We usually think of estate planning as something that will benefit our family after we die, but there are some benefits of estate planning that will be helpful to you and your family during your lifetime. One example is what we give our children. Chances are that all of us will leave something to our children, but when, how and what we give them before we die can make a huge difference in how the gifts are treated by tax laws.
The first step to take in creating a gifting plan for your children (and even grandchildren) is to assess your own lifetime needs. It wouldn’t make much sense to give money to your children during your lifetime that they will have to turn around and use for your care as you get older. So make sure that you have a plan in place for yourself first.
There are many ways to give: outright cash, stock, college tuition, and medical care are just some examples. Each of these carries certain restrictions but also certain benefits under a carefully drafted estate plan. So make sure to consult with an estate planning attorney who understands gifting before you start the process. There are tax advantages, but done incorrectly, it can end up being a liability for you and your kids.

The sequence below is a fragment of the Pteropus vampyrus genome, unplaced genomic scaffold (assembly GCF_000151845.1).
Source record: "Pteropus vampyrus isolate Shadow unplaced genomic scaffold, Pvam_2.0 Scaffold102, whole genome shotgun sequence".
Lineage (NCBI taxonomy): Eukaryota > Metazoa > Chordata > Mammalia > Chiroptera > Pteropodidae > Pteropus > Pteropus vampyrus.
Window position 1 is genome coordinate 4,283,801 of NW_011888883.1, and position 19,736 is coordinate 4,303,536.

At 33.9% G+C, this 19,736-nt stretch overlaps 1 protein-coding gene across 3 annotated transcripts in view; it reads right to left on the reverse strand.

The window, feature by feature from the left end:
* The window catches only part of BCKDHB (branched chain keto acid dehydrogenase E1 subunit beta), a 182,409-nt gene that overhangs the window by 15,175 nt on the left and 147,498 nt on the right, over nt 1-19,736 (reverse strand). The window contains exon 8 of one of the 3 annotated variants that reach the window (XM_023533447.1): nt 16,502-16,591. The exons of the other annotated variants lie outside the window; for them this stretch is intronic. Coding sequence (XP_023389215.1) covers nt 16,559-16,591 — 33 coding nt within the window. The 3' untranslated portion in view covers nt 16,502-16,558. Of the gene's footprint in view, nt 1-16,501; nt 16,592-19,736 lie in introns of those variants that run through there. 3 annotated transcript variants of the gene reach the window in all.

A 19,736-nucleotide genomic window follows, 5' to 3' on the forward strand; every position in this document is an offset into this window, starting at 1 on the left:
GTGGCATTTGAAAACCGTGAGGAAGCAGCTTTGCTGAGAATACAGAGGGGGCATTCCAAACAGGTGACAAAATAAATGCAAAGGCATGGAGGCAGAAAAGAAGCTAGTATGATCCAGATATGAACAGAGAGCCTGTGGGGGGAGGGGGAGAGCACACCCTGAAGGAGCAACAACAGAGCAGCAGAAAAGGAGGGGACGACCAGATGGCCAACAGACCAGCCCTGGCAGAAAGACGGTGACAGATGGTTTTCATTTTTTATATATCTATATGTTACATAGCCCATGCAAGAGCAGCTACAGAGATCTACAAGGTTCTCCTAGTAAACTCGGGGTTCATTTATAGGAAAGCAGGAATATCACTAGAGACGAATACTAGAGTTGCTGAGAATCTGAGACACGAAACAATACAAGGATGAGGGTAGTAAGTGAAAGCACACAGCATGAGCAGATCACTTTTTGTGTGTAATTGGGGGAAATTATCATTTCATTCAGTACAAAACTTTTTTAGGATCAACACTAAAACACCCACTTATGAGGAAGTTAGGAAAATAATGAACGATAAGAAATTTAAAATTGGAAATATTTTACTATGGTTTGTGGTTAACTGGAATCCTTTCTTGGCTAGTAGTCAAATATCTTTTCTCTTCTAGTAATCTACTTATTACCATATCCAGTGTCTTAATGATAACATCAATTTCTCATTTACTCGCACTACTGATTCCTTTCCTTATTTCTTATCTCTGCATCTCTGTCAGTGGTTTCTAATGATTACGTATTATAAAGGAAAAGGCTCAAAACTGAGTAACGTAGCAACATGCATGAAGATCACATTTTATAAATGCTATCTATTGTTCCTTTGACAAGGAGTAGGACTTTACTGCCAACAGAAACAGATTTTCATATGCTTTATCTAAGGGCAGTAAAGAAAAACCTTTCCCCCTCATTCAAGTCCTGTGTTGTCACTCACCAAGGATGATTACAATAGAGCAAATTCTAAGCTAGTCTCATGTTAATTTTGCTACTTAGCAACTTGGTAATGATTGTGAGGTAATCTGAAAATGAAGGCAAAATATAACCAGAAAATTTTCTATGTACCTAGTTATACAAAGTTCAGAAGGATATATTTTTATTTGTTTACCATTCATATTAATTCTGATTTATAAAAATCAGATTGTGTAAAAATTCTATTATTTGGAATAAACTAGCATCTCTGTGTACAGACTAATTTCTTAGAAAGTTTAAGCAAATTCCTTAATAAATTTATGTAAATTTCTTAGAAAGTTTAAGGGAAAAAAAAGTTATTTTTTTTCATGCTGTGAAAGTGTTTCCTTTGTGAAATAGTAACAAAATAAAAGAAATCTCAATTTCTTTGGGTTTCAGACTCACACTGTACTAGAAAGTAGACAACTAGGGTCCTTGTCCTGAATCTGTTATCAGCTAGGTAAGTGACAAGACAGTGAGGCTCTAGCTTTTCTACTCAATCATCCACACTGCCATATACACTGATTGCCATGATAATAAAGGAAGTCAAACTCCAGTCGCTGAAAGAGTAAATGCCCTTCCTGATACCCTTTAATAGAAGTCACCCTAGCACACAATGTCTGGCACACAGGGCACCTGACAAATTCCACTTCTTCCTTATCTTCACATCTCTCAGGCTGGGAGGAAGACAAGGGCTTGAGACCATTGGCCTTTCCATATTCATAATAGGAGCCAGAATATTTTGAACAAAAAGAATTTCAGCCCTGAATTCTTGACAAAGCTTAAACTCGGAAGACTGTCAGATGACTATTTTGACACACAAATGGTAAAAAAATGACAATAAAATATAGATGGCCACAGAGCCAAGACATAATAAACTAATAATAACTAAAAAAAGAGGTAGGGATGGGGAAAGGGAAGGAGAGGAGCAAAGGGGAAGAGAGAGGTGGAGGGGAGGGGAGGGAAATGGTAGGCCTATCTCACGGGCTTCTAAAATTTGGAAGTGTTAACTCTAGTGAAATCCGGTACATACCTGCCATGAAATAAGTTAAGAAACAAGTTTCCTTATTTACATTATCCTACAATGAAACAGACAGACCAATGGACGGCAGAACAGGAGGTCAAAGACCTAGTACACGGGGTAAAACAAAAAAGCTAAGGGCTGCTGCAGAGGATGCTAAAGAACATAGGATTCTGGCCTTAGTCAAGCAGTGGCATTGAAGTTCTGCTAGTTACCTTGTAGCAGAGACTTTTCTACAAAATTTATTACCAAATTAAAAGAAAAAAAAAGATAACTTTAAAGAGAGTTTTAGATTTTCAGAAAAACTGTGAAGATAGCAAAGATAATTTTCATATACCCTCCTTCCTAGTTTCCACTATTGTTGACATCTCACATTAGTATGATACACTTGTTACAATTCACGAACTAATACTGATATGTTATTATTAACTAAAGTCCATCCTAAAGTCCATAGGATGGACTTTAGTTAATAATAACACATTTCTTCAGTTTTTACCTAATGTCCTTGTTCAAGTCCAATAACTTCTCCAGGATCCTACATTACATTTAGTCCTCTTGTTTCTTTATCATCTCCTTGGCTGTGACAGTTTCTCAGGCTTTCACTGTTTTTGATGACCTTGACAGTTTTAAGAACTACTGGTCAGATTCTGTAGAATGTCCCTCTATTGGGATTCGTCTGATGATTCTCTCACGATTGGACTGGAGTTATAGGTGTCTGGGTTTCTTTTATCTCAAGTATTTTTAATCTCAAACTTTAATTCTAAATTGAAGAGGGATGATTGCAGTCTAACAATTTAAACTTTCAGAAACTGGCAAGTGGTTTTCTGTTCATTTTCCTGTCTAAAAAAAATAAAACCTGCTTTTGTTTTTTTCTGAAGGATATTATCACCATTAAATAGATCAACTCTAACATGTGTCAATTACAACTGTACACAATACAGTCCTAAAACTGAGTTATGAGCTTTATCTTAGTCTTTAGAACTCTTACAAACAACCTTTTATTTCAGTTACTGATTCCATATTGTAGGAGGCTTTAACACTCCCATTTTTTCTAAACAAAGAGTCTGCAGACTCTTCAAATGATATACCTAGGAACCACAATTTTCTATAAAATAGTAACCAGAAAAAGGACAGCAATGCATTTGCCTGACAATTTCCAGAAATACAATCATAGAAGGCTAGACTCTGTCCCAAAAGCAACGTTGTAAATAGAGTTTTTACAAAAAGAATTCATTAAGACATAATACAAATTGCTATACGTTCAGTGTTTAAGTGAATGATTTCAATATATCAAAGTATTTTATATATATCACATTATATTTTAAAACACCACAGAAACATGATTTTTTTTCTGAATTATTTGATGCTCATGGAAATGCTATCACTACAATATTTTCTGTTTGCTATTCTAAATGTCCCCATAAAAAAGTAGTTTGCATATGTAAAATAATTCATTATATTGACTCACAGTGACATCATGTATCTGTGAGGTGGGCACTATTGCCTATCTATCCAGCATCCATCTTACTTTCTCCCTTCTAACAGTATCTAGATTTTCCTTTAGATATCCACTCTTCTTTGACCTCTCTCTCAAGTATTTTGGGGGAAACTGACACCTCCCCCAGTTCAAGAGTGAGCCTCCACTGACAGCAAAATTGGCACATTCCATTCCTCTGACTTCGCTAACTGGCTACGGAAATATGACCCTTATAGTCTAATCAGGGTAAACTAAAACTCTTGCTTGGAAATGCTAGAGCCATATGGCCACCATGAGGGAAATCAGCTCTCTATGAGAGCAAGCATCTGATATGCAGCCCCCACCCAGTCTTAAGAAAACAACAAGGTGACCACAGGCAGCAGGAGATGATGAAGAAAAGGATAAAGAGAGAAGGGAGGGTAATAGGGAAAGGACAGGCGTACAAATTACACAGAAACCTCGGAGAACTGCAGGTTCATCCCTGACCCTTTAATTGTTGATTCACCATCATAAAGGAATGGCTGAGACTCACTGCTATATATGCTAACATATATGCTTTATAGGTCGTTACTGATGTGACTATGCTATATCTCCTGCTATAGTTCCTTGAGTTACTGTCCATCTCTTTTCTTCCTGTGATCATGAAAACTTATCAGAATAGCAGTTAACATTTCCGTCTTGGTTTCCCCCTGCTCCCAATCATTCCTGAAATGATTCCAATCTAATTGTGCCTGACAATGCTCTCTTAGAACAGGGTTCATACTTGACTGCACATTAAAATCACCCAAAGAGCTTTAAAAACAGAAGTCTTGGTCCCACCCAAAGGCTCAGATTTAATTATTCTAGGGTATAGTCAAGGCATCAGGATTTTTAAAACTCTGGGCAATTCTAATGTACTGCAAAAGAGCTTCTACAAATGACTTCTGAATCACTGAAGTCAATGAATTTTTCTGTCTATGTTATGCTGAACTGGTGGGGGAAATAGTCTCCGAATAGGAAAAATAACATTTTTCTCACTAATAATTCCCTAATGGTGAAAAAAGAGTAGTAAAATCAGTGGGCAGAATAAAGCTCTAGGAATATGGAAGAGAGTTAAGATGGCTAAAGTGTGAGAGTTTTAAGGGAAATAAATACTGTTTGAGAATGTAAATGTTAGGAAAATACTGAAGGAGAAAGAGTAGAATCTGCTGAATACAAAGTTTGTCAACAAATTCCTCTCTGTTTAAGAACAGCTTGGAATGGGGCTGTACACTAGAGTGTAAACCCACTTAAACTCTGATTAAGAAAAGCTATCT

While cash is certainly an option as long as you feel like your children will use it responsibly, assets such as stock that can actually increase in value and possibly pay them dividends may be a better option. And if they later sell the stock at its peak, they may be able to benefit from lower taxes on it because it is not taxed at its current increased value but at the price you paid for it, possibly many years ago at a much lower price.
If you want to make gifts to younger children or grandchildren, make sure that you observe rules that could make those gifts taxable. Generally you can help pay for college tuition or medical expenses, but there are strict rules about how the gifts are made. For example, tuition must be paid directly to the school, not to the student or parents of the student.
There are many pitfalls in making gifting a part of your estate plan, but with the advice of an experienced estate planning attorney, you and your family can benefit from the gifts rather than incurring penalties for you or for them. And you will enjoy being able to see them benefit from the gifts while you are still alive, which is a gift in itself.
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